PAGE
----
Skating on an ice rink is a thrill Martin Hlinka seeks to share with hundreds-and someday thousands-of Seattle and Pacific Northwest girls and boys at the soon-to-be completed Kraken Training Center.
"We want kids to learn how to skate first, how to move," says Hlinka, youth hockey director at the training center. "You see the joy and smiles when kids realize they can move on their own. They get better every time they are on the ice."
The skating improvement and joyous smiles will unfold starting this fall at the three-rink training center in the Northgate neighborhood. Registration for skating and hockey programs will be opening soon. You can sign up for our newsletter here to be notified of the registration start date and other details and news.
There will be a range of programs offered by the Kraken Youth Hockey Association and Kraken Skating Academy, including an NHL Learn to Play program for girls and boys five to nine years old.
The seven-week NHL Learn to Play program includes a complimentary full set of gear, head to toe, helmet to skates, and a stick. The requirement for the program is kids have to be new to hockey and between 5 and 9 years old. There are also Learn to Play programs for older kids, adults and for kids who have some hockey experience, but may not be ready to join a team quite yet.
The skating association's Learn to Skate program, supervised by figure skating director Chad Goodwin, is the beginners' point for all participants.
"It all starts with Chad and the Learn to Skate program," says Hlinka. "It's our base for learning the skills so when they put on hockey gear for the first time in NHL Learn to Play, the kids already have been successful on skates."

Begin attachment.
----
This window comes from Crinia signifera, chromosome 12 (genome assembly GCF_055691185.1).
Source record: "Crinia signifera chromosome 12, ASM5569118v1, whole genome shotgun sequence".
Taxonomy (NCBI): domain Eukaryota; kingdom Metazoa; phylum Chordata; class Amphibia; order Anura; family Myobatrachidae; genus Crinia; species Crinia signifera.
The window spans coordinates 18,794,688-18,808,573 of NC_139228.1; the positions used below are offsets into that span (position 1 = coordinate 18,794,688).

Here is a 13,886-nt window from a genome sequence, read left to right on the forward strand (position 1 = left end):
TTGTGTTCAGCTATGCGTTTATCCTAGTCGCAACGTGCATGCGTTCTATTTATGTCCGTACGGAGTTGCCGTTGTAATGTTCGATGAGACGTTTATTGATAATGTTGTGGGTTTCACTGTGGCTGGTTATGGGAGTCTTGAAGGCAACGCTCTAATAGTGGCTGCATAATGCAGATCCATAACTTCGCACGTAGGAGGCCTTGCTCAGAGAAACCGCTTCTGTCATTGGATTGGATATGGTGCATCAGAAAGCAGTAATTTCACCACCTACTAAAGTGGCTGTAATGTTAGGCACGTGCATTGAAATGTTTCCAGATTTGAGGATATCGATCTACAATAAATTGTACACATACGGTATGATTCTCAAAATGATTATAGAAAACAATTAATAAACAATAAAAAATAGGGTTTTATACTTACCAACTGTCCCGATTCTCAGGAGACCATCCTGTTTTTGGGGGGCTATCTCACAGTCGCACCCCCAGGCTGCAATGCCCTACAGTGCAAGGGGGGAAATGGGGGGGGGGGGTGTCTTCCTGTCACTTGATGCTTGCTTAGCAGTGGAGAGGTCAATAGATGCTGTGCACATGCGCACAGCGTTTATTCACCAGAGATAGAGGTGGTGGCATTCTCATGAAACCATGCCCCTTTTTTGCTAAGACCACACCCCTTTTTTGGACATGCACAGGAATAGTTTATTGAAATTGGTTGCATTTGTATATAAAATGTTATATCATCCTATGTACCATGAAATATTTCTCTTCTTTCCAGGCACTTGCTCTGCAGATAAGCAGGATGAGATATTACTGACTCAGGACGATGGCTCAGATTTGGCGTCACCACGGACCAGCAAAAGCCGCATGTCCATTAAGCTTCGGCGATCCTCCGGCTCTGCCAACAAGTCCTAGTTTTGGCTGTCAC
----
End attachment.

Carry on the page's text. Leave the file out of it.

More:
Goodwin and colleagues will teach skating to all kids (adult newbies will have similar opportunities) before youngsters opt for hockey or figure skating tracks.
Note to parents: Two of the most decorated American women's hockey players, Kraken pro scout Cammi Granato, and five-time world champion and four-time Olympian Julie Chu, started in figure skating when mom and dad suggested. Both urged their parents to let them play hockey-and both at a time when there were no local girls hockey programs.
"We understand every kid will come from a different skating background," says Goodwin. "They will be placed at the appropriate skill level and we will determine what skills need to be emphasized. Our goal is every skater becomes confident on the ice."
Early classes will likely include balance work and lean toward slow-motion movement to highlight technique. Day one always includes a lesson in how to fall and protect yourself.
"It's about maneuvering their bodies and staying safe," says Goodwin. "Kids learn how to fall safely and get up by themselves."
The Learn to Skate USA curriculum is endorsed by USA Hockey and US Figure Skating.
For hockey players, once they complete the NHL Learn to Play program, they will advance to continue developing their skills in the "Squid Squad" in-house program. Eight-year-olds and up will be able to compete in 8U, 10U, and 12U Jr. Kraken league play teams. Kids desiring to be figure skaters will join Emerald Edge programs.
The hockey programs will follow NHL's Learn to Play principles and format, plus integrate USA Hockey's "Come Play Youth Hockey" tenets into all classes and team play.
One detail for parents new to the sport and/or who played themselves more than a decade ago: In 2011, USA Hockey approved a rule that bans checking (using the body to disrupt an opponent) until players reach the 14U level.
No matter the skating choice, there will be "no yelling and screaming," says Hlinka, and they'll be "doing it the fun way."
The fun factor is worth repeating for emphasis. Rob Lampman, general manager for the Kraken Training Center says, "We are committed to developing a culture at the Kraken Training Center that reflects our organizational culture as an NHL team. We will build our programs to be inclusive and supportive, with an emphasis on growing the game through best in class coaching and long-term athlete development. Most of all, we always want to make it fun."
Lampman takes it one step further on the mission for the Kraken Training Center.
"We have a responsibility at Kraken Training Center to educate our players and the broader community not only about the game on the ice but the culture of hockey off the ice. The game can offer so much both on and off ice. Through the Kraken we hope to share the many experiences this game can offer to the community at large, youth and adult players, families and fans" says Lampman. "We invite all community members to be part of it, whether they're skaters or fans."